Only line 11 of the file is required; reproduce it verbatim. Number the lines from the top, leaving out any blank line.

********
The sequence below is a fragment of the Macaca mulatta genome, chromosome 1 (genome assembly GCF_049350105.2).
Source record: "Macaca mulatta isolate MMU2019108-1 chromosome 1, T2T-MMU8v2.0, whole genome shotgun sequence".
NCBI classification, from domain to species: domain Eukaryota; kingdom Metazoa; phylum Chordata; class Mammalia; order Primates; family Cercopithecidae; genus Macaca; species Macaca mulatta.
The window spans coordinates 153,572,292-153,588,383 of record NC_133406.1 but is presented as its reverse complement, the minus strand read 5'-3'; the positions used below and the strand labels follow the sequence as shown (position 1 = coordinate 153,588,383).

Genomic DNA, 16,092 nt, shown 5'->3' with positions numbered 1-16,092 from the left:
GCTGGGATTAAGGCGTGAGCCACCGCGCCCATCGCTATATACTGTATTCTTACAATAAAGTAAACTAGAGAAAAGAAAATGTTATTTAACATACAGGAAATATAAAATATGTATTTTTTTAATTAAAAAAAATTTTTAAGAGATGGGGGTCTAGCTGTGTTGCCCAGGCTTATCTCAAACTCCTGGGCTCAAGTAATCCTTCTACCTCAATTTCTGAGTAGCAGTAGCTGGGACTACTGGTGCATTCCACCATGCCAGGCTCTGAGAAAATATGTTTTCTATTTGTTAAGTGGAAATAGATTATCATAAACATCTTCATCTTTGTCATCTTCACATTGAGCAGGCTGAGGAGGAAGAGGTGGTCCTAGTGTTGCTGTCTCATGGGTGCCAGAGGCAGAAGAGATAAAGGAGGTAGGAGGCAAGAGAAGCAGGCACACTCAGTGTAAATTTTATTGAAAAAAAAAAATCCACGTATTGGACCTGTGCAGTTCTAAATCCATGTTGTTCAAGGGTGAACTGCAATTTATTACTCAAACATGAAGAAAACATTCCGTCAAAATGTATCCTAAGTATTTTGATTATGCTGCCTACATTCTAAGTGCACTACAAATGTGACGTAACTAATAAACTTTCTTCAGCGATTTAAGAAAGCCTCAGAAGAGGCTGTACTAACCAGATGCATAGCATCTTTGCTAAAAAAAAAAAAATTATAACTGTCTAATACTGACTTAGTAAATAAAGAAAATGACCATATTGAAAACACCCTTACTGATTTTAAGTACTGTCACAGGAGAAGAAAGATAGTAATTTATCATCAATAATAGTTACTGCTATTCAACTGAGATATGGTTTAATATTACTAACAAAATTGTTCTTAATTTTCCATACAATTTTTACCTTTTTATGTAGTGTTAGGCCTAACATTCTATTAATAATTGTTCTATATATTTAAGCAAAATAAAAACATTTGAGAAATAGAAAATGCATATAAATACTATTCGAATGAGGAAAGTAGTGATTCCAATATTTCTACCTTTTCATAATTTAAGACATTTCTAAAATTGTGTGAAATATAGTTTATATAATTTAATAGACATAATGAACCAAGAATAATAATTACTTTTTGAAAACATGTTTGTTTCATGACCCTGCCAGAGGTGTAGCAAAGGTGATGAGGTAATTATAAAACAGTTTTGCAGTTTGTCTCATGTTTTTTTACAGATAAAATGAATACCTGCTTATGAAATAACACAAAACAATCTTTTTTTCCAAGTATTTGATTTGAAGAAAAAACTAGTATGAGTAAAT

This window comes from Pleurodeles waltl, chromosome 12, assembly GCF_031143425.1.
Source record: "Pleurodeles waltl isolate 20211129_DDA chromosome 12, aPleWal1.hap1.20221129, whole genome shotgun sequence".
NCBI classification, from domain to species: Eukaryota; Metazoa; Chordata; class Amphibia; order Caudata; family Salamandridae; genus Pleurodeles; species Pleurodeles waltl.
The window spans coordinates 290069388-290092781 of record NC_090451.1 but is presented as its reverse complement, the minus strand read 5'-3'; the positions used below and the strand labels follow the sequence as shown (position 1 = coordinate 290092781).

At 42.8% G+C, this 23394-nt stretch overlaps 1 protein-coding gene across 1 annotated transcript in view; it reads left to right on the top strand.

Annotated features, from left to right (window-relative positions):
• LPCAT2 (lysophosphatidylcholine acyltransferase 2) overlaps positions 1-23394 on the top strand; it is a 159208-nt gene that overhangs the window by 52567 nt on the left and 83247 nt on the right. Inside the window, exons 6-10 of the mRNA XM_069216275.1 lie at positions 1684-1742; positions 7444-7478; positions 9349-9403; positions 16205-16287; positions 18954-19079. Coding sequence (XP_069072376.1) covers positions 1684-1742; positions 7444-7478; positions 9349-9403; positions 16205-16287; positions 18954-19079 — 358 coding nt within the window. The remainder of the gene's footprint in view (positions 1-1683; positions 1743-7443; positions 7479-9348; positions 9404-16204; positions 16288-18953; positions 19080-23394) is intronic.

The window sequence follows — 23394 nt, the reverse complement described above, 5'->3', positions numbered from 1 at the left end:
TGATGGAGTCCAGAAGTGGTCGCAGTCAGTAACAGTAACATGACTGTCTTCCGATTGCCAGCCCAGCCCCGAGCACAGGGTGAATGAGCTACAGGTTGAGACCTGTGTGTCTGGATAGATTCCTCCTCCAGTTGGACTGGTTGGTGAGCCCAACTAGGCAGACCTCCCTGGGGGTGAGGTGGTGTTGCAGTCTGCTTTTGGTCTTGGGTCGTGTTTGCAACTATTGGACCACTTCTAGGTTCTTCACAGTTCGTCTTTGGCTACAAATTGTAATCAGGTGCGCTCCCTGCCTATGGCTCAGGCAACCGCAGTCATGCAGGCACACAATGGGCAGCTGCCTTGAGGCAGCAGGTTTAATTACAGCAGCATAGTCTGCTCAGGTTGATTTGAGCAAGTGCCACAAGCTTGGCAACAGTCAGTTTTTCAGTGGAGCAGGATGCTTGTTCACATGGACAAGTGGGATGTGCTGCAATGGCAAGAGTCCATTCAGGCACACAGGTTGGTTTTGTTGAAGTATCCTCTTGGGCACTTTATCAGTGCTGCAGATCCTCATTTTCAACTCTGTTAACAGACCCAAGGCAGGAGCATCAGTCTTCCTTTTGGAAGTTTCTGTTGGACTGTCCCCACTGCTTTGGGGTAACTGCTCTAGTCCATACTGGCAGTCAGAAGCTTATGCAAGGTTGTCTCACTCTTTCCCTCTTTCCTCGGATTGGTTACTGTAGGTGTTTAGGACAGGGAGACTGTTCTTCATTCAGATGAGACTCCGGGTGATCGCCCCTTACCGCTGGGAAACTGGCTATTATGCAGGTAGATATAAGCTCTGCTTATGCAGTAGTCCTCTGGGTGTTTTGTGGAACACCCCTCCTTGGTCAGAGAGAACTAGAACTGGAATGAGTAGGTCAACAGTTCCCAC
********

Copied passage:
At 42.8% G+C, this 23394-nt stretch overlaps 1 protein-coding gene across 1 annotated transcript in view; it reads left to right on the top strand.